Lying on a UNHCR handout sleeping mat in a refugee shelter in Syria’s Al-Hasakah governorate, 40-year-old Saadiya can’t hold back the tears streaming from her eyes.
A few days ago, she had visited her household in Ras al-Ain where she discovered that it was robbed empty.
“They stole mattresses, blankets, pillows, and wool rugs. It took me years to build my house. I wish I had been killed in it and not witnessed these atrocities,” Saadiya wept.
She had fled her home accompanied by her husband and children at the beginning of last October, when the Turkish army and allied Syrian factions launched a broad military operation to take control of areas near the border with Turkey.
After regime forces regained control of Ras al-Ain, Saadiya decided to pay a visit to her hometown, where she was told she could inspect her house but cannot stay.
“The officer in charge allowed us to visit the house, but wouldn’t let us hang around, and when I asked about why our assets were stolen, he answered me with a snicker, saying that soldiers were dying for our protection,” Saadiya recounted.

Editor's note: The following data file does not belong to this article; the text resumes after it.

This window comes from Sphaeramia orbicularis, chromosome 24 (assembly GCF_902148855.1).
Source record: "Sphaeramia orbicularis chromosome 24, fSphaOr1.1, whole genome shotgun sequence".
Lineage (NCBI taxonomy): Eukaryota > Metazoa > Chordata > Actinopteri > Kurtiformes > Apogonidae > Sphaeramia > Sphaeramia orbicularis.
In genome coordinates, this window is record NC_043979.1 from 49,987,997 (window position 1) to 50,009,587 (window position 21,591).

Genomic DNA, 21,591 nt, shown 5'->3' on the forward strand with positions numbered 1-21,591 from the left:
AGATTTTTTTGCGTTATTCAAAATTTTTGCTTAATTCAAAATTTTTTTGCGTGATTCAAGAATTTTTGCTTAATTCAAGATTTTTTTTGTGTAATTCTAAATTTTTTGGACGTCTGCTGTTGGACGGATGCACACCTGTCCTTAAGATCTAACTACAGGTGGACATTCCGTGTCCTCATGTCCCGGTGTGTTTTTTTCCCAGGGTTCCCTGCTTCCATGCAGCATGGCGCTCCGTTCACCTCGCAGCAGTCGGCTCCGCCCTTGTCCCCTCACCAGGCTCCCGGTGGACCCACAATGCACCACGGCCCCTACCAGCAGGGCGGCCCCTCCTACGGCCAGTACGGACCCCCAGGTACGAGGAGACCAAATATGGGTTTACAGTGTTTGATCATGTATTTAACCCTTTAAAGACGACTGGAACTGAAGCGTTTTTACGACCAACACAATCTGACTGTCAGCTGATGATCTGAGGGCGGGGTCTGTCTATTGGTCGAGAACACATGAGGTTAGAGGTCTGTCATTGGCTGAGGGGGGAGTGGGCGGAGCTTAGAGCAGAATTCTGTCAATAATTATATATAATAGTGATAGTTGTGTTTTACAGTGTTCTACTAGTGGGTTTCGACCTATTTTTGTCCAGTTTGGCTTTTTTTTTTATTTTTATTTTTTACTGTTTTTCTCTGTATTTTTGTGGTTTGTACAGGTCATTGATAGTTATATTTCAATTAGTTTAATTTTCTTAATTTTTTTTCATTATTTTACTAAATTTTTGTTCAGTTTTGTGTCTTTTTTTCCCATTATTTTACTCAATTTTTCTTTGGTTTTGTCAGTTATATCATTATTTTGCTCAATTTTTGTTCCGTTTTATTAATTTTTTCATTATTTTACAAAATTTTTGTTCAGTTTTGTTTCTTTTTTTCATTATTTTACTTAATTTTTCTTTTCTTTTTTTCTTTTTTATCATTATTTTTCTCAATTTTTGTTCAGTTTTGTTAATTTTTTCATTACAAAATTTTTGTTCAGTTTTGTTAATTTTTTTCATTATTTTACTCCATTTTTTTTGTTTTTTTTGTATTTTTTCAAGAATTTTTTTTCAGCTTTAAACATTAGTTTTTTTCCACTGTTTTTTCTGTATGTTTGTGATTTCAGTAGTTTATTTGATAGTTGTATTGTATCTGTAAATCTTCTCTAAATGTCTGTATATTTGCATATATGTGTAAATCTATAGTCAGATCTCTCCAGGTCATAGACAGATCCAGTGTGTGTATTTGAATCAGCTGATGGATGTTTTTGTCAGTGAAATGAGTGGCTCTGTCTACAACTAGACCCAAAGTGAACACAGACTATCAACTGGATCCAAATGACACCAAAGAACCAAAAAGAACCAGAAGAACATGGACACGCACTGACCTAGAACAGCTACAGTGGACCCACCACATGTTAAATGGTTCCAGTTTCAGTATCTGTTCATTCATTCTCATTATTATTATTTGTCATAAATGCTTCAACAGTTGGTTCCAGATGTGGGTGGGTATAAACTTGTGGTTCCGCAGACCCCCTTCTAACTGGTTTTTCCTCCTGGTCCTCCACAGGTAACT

Armed forces, including regime forces, have plundered civilian properties over the course of war in Syria.
“My brother fought alongside the regime and was killed in the battle against ISIS, and now they forbid us from returning to our homes,” Saadiya complained.
More than 300,000 Syrians had fled Ras al-Ain and Tel Abyad after the Turkish attack, heading to the neighboring areas. In the northern Hasakah governorate, 68 school buildings have been transformed into makeshift shelters where approximately 2,500 displaced families live. These families include 900 pregnant women and 60 unaccompanied children.
More so, the Autonomous Administration of North and East Syria, otherwise known as Rojava, had opened a new refugee camp which is hosting nearly 4,000 escapees who fled their homes in fear of violence.